I started baking with my mom when I was a tiny little thing. On Thanksgiving it was helping roll out pie crusts and then playing with the scraps of dough for hours. For Christmas it was unwrapping Hershey Kisses to make her world famous peanut butter blossoms. When my boys came into my life, we would bake cookies nearly every weekend, logging hours in the kitchen. Baking with kids is something I’m pretty passionate about, and over the years I’ve worked out a few hacks and easy baking recipes for kids that make it more fun and less stressful than you might imagine. Keep scrolling for my best tips!
1. Let Go of Perfection
I think this should go without saying, but when you’re baking with kids you have to let go of perfection. Friends, I’m more of a perfectionist than I’d like to admit. I don’t like things to be messy or to make a mess. I like to be efficient and clean up the kitchen as I go along when I’m baking. When you have little hands in the mix, all of that goes out of the window. Understanding things will be messy, take twice as long as usual, and look imperfect is part of the gig and all of the fun!
2. Assign Special Tasks
Kids love to help and they do really well with their own special tasks, especially younger kids. Em is only three (and barely that) so when she pulls her stool up to the counter to “help Momma” I find a special task or two that is all hers and make it a big deal. I’ll let her beat eggs with her tiny whisk, spread frosting all over her daddy’s birthday cake and use cookie cutters to cut out her favorite shapes for cookies or pie crusts. Ethan is sixteen and a culinary arts student, so I give him more important tasks like making sure the butter is cut and chilled just perfectly for pie dough.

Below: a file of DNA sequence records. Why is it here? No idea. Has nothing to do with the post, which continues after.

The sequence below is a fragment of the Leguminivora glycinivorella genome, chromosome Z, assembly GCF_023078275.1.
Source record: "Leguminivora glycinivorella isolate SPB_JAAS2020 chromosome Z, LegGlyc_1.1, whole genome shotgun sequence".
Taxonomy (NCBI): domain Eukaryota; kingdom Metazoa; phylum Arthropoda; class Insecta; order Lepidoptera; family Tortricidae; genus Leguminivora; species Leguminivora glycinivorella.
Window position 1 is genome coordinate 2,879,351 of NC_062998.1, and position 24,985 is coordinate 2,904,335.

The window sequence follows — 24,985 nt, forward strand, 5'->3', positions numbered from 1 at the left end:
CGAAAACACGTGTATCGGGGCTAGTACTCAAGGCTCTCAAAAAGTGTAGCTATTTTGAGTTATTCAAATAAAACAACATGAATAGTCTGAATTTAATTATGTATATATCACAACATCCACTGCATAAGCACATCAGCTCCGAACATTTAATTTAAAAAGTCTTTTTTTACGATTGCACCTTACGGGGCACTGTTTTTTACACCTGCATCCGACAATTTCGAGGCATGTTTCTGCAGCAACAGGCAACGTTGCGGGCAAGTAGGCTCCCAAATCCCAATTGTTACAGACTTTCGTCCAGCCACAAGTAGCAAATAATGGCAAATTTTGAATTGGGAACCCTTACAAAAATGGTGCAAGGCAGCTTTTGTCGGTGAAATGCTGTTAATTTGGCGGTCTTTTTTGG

3. Get Kids Their Own Tools
Speaking of tiny whisks, I have found recently that time in the kitchen is even more fun now that Em has a few tools of her own. She has her own itty bitty apron, a rolling pin, a whisk and some wooden spoons. I keep them tucked in a special place in the drawer and she has a ball pulling them out to help. Having her own utensils helps her to get excited, and I personally think getting kids into the kitchen early is so important in teaching them a lifelong love for cooking and baking.
4. Crank the Music
It’s my strongly held personal belief that kitchens were made for dancing, so impromptu kitchen dance parties are a near daily occurrence in our house. In between batches of cookies or rounds of dishes, we like to sing and dance while we work. Ethan and I may or may not be partial to show tunes. Em is huge on the Charlie Brown Christmas album. For Bob and I it’s either hip hop music or Carla Bruni over early morning coffee. Noah is all about the former and totally not into the latter. (Our family is nothing if not a study of dichotomies!) If the kitchen is the heart of the home then for us, a good playlist is its heartbeat.
5. Involve Kids Early and Often
I’ve made a habit of getting the kids involved in the kitchen, baking in particular, when they’re young and incorporating it as part of our family tradition. I also involve them by asking for their input on what recipes they’d like to try or what they want to make over. Ethan made a special request to make homemade biscuits for Thanksgiving this year so we made sure they were on the menu. When I’m plotting out what to bake or creating menus for the holidays or special occasions, I always solicit their input, which in turn makes them feel included and important.
Is anyone else regularly accompanied by a bunch of little sous chefs in the kitchen? I’d love to hear what you love to bake and cook, and how you get the kiddos involved in the kitchen!
[Art direction by Cyd Converse | Photos by Alice G. Patterson.]